The term “heroic CEO” has been used quite often as of late, according to Jeffrey Sonnenfeld, the senior associate dean of leadership programs, as well as the Lester Crown professor in the practice of management for the Yale School of Management.Throughout history, we look toward figures that simplify a path “needed to get through an area of distress,” he said. During war, for example, we look to generals for the answers. In the time of westward expansion, the pioneer spirit was ascendant. At other times, he claimed, when invention and technological explosion are predominant, we look to entrepreneurs, as well as scientists. “Little kids read their biographies and the press exalts them,” Sonnenfeld said. “That’s what has happened with CEOs. Amidst wrenching economic dislocation, the business leader is a figure that can be decorated as heroic.” Indeed, the allure of the hero is powerful, no thanks to Hollywood and the plethora of comic book heroes being released on screen. We’ve grown so attached to the concept that almost everyone is promoting the heroes path, to such an extent that it’s probably deeply embedded in our psyche from birth. Social entrepreneur Richard Wilson is of the belief that the appeal lies in the simplicity of good triumphing over evil, “and although we all know the world isn’t really like that, many of us secretly wish it were”.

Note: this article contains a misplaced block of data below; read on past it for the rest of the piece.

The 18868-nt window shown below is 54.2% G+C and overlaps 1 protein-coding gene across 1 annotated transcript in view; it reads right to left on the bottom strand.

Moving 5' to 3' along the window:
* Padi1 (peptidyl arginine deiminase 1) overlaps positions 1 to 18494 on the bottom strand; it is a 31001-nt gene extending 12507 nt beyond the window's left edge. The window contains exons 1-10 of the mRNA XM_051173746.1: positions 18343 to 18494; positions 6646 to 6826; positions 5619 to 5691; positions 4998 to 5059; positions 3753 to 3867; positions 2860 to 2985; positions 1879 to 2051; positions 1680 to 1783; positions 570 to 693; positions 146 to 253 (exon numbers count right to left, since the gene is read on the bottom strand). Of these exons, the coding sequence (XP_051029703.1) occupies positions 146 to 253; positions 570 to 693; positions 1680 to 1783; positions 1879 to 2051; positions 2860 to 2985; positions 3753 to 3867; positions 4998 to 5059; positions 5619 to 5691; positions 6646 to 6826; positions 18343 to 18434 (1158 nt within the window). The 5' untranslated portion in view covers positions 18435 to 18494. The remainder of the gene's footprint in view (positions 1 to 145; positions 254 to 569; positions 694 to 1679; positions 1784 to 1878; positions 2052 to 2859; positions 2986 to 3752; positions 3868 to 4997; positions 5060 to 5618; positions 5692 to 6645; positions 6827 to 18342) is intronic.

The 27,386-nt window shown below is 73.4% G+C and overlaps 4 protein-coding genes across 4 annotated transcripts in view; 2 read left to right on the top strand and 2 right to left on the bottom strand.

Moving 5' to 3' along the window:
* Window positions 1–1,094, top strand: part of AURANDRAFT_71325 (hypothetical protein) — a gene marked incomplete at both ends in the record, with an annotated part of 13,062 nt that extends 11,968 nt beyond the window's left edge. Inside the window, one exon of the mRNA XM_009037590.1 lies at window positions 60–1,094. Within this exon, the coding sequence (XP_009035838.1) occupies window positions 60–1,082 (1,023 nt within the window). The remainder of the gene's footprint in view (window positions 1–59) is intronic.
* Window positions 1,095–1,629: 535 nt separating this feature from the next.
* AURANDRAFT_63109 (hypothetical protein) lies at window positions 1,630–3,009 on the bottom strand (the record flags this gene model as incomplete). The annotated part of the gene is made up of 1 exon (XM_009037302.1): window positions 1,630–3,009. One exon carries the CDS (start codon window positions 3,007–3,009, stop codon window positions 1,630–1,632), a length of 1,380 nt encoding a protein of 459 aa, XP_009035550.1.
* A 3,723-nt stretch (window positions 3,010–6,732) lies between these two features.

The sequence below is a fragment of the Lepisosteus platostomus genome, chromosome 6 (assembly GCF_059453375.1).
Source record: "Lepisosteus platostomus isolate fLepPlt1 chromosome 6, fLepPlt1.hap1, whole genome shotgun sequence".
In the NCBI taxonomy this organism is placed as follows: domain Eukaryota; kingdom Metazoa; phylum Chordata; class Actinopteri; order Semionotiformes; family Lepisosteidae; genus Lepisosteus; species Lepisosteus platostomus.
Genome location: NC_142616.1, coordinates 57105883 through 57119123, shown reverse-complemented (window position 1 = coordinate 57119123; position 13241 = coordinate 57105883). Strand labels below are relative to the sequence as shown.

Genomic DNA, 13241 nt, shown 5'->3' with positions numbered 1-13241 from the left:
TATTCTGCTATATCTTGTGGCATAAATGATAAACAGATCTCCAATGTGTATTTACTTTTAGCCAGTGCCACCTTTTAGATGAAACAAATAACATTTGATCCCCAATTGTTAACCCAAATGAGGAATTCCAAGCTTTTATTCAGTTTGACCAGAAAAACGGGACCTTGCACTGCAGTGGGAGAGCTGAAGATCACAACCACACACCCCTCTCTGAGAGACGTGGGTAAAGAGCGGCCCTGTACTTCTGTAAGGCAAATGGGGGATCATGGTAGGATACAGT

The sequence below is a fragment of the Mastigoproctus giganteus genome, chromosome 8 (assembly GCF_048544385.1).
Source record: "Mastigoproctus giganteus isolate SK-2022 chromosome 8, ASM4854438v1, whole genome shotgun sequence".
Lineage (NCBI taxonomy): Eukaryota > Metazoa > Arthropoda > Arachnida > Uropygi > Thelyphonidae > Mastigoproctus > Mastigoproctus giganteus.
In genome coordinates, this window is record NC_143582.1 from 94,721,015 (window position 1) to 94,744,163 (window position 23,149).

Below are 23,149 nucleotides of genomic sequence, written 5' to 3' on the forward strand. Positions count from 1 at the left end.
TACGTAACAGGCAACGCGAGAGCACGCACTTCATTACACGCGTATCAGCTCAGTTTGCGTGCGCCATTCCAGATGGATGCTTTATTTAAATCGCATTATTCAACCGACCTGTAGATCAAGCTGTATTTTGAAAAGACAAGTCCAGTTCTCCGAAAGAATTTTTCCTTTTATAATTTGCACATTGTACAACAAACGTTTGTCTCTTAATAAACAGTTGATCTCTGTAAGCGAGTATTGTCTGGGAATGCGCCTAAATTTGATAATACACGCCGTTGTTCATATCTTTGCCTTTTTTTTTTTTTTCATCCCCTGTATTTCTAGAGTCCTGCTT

Think of it as the Disney effect. There are plenty of princes and princesses in Disney movies, but there are many underdog heroes as well who succeed against all odds. There also always seems to be a gravity-defying happy ending. In a sense, watching a CEO conquer funding challenges or hearing about a founder’s idea being based off of the need to help others, has the same effect. He outlined, however, that real life’s “inherent complexity” is becoming more obvious. Wilson bases this fact on the knowledge that several heroic leaders who dominate our institutions today have fatal flaws. “First, they tend to be over-confident in their opinions,” Wilson said. “Secondly, they tend to lack empathy towards others. Thirdly, they tend to be inflexible. And finally, they tend to deny the existence of uncertainty.” This isn’t the fault of the leaders themselves, he stressed. Most of our leaders, as well as CEOs, are using outdated systems of leadership that were “built for simpler times”. Read more about CEOs:
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